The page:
#𝗙𝘂𝗻𝗙𝗿𝗶𝗱𝗮𝘆 - 𝗪𝗵𝗲𝗻 𝗱𝗶𝗱 𝘆𝗼𝘂 𝗹𝗮𝘀𝘁 𝗲𝗻𝗴𝗮𝗴𝗲 𝘄𝗶𝘁𝗵 𝗮 𝗰𝘂𝘀𝘁𝗼𝗺𝗲𝗿?
𝗛𝗮𝗿𝗱 𝗽𝗶𝗹𝗹 𝘁𝗼 𝘀𝘄𝗮𝗹𝗹𝗼𝘄 - If you aren't sure, or it's been a few weeks, it's been too long.
The first principle of the agile manifesto focuses on customer centricity, yet how many metrics track this beyond eNPS?
It's all velocity, cycle time, utilisation percentages but not enough focus on those who matter most. Our customers.
If we're honest with ourselves, are we engaging with them often enough?
- Consider metrics such as '𝗗𝗮𝘆𝘀 𝘀𝗶𝗻𝗰𝗲 𝗹𝗮𝘀𝘁 𝗰𝘂𝘀𝘁𝗼𝗺𝗲𝗿 𝗲𝗻𝗴𝗮𝗴𝗲𝗺𝗲𝗻𝘁' instead of focusing on velocity.
Days since last customer engagement keeps teams anchored to where the value lies. It continually reinforces the need to engage with customers frequently, and often to ensure we're on the right trajectory. Keep this number of days as low as is feasible for your given situation.
- 𝗥𝗲𝗺𝗲𝗺𝗯𝗲𝗿 𝗬𝗔𝗡𝗧𝗨 - You are not the user. There is no substitute for real customer interaction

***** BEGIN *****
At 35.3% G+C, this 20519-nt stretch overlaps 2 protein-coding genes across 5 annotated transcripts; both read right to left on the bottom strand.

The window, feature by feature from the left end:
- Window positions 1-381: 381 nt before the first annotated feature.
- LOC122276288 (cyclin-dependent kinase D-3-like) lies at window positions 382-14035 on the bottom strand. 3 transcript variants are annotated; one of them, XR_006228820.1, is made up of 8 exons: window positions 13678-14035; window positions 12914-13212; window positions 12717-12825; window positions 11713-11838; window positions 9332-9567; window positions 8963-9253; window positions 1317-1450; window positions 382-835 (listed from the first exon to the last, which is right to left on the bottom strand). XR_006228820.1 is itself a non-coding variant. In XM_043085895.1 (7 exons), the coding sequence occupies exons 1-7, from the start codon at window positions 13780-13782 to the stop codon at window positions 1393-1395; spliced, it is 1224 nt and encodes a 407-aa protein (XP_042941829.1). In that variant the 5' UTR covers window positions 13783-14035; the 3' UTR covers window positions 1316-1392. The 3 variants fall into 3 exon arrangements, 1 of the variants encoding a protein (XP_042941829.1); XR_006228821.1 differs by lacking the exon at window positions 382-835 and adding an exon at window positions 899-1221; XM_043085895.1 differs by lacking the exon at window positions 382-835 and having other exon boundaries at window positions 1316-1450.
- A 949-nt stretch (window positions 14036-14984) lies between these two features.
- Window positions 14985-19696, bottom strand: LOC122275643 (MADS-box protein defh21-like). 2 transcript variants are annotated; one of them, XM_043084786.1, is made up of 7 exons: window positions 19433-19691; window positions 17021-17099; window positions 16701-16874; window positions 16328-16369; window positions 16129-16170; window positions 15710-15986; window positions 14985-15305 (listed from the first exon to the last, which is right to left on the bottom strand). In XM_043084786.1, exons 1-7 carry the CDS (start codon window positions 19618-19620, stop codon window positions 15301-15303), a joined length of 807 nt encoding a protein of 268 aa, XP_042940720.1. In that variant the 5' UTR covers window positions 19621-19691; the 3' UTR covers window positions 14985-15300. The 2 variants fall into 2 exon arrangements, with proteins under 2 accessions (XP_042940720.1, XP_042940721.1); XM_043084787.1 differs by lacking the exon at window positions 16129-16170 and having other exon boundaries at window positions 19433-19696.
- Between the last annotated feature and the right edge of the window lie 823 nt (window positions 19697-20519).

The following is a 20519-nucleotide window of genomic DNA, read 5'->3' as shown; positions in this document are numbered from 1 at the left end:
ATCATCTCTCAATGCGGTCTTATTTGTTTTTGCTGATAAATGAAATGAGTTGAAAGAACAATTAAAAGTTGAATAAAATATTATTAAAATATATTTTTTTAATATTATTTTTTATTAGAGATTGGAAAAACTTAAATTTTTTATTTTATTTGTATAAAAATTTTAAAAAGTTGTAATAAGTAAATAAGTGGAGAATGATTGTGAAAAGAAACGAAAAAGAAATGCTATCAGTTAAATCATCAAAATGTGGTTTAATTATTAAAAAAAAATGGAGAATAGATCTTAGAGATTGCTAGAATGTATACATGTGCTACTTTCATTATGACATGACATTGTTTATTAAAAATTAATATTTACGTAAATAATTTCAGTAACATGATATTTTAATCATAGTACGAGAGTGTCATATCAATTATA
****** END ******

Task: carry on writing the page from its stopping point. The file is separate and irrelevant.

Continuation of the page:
It's easy to make assumptions about what you think the customer wants and even harder to have that assertion challenged when you realise customers didn't want that feature at all. Don't just put yourself in the shoes of the customer, ask them what they want.
- Experiment with 𝗰𝗶𝘁𝗶𝘇𝗲𝗻 𝗱𝗲𝘃𝗲𝗹𝗼𝗽𝗲𝗿𝘀 - Customers you can embed into your teams to shorten customer feedback loops
Depending on your situation & your access to customers, having a citizen developer involved in your iterations can be helpful. They can attend your team ceremonies and help shape the product. Ensure to rotate the citizen developers every few sprints to keep the perceptions fresh/
- Allow those who develop the product to demonstrate to their customers. Let them hear the feedback first hand
We've all heard of Chinese whispers and understand how messages can become skewed when relayed through various different layers. Allow those who produce the product to demonstrate to the customers. Receiving feedback first hand is a sure fire way to ensure it's better understood.
- Try using 𝗚𝗲𝗺𝗯𝗮 𝘄𝗮𝗹𝗸𝘀 / 𝗩𝗶𝗿𝘁𝘂𝗮𝗹 𝗴𝗲𝗺𝗯𝗮 walks to observe how customers are using your products
Gemba walks aim to get you close to where the value lies. Doing so, you 'walk the floor' to an extent and observe how customers are using your product in real time. Virtually doing so can present more of a challenge but there is no substitute for actually seeing how a product is being used vs how a customer says they are using it.
How do you keep close to your customers?